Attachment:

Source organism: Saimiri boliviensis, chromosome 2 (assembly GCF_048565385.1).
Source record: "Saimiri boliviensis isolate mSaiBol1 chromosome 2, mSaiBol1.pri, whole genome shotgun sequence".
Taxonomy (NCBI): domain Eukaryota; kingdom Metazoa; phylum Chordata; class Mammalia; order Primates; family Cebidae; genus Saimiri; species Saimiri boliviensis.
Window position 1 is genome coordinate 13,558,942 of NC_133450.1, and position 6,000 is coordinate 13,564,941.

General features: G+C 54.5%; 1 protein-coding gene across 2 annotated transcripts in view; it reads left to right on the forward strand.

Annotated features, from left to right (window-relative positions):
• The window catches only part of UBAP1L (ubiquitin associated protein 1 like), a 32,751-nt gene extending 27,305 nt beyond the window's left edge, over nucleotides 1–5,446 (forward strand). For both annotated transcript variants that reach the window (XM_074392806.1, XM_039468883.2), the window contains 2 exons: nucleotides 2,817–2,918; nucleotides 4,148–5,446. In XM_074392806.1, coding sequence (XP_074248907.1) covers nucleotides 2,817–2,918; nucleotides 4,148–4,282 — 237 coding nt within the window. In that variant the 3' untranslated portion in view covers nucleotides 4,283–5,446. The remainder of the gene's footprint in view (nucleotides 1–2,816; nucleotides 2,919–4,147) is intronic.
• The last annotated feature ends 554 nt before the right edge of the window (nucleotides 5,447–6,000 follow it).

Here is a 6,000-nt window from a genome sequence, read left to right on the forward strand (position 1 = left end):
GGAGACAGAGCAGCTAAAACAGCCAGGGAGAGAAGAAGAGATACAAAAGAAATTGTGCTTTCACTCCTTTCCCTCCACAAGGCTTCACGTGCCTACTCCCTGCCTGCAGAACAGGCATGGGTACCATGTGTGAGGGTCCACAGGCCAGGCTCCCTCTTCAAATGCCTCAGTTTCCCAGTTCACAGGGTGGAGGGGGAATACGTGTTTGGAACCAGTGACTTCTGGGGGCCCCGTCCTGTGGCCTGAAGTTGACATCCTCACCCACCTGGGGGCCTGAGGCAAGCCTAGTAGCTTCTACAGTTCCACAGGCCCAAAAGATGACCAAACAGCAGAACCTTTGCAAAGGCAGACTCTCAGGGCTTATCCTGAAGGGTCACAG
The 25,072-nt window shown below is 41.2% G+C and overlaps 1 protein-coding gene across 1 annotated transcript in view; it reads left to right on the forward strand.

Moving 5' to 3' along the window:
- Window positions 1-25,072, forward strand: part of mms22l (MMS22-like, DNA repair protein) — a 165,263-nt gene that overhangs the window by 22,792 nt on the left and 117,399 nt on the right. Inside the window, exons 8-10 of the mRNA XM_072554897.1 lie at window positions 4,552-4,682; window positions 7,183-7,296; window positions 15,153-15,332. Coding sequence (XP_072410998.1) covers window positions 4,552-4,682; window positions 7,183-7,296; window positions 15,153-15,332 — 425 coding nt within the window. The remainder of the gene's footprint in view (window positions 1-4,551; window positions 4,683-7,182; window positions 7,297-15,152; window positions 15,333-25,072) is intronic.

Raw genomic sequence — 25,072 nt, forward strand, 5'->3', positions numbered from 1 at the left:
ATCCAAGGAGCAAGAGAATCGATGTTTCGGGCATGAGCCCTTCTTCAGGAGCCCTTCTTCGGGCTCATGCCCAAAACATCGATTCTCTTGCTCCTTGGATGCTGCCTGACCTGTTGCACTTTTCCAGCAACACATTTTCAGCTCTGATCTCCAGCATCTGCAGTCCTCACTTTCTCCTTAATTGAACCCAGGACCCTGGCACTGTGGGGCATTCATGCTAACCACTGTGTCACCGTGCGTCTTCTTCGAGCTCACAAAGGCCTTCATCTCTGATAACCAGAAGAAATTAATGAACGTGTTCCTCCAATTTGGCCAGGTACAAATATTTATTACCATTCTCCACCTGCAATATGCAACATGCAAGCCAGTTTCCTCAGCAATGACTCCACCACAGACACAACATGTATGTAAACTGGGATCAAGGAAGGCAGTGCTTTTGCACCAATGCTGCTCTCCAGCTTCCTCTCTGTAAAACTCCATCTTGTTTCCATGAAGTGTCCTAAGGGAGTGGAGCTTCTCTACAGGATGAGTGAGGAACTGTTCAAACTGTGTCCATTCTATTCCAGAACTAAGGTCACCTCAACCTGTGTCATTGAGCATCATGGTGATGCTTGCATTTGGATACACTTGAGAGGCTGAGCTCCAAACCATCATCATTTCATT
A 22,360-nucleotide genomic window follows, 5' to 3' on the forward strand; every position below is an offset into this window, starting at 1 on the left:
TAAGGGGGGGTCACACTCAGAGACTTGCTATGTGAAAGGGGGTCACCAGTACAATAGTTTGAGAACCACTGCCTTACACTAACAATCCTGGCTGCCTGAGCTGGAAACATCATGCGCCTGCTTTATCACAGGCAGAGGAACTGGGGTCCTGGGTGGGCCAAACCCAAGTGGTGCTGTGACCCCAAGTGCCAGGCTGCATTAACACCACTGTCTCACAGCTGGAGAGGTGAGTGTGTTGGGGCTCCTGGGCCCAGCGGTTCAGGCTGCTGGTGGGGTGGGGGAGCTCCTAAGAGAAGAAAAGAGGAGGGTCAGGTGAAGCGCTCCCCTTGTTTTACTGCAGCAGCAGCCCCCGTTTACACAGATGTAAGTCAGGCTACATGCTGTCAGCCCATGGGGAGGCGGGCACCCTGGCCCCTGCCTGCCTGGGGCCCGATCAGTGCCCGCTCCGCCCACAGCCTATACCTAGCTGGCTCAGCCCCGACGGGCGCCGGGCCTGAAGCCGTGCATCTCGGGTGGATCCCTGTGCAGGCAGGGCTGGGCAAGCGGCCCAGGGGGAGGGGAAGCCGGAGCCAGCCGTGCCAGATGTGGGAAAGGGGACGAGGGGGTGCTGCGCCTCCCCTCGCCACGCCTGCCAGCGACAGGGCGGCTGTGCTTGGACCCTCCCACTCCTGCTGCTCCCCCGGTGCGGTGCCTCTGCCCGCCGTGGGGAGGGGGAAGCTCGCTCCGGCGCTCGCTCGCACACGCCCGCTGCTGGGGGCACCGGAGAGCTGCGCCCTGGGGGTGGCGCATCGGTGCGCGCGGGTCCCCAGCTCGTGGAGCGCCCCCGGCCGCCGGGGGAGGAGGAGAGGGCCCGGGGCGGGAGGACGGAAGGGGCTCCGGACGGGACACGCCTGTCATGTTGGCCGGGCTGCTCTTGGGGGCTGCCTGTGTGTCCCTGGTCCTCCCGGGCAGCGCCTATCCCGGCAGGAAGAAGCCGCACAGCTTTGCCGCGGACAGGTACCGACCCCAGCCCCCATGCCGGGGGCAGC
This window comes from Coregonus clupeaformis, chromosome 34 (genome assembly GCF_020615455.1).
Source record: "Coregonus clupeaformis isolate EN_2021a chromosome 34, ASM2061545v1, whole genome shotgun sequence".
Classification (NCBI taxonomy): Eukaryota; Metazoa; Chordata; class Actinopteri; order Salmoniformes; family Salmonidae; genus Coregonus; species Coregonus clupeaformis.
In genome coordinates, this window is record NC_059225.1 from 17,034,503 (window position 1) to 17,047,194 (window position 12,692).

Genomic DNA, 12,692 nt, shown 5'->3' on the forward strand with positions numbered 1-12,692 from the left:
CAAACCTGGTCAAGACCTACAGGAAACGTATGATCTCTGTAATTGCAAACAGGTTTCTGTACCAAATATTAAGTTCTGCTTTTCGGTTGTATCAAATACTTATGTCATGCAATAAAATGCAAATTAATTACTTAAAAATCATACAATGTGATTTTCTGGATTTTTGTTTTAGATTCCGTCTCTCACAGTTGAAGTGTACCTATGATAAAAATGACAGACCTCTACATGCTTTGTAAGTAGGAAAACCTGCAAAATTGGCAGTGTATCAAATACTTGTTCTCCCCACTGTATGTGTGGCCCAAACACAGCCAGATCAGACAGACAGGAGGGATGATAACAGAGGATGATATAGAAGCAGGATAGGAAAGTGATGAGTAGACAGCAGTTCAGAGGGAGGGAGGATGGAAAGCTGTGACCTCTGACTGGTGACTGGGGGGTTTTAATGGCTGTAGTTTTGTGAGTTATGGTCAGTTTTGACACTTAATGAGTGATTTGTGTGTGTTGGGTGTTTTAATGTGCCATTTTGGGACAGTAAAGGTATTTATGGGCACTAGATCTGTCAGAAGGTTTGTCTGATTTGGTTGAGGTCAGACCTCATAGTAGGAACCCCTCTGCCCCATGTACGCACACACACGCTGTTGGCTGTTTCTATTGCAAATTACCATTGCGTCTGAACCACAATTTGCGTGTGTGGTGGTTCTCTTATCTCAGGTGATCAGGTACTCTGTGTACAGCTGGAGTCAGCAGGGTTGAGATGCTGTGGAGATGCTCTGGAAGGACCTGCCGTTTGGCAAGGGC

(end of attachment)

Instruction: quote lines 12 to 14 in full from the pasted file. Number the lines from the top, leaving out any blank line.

Moving 5' to 3' along the window:
- Window positions 1-25,072, forward strand: part of mms22l (MMS22-like, DNA repair protein) — a 165,263-nt gene that overhangs the window by 22,792 nt on the left and 117,399 nt on the right. Inside the window, exons 8-10 of the mRNA XM_072554897.1 lie at window positions 4,552-4,682; window positions 7,183-7,296; window positions 15,153-15,332. Coding sequence (XP_072410998.1) covers window positions 4,552-4,682; window positions 7,183-7,296; window positions 15,153-15,332 — 425 coding nt within the window. The remainder of the gene's footprint in view (window positions 1-4,551; window positions 4,683-7,182; window positions 7,297-15,152; window positions 15,333-25,072) is intronic.

Raw genomic sequence — 25,072 nt, forward strand, 5'->3', positions numbered from 1 at the left: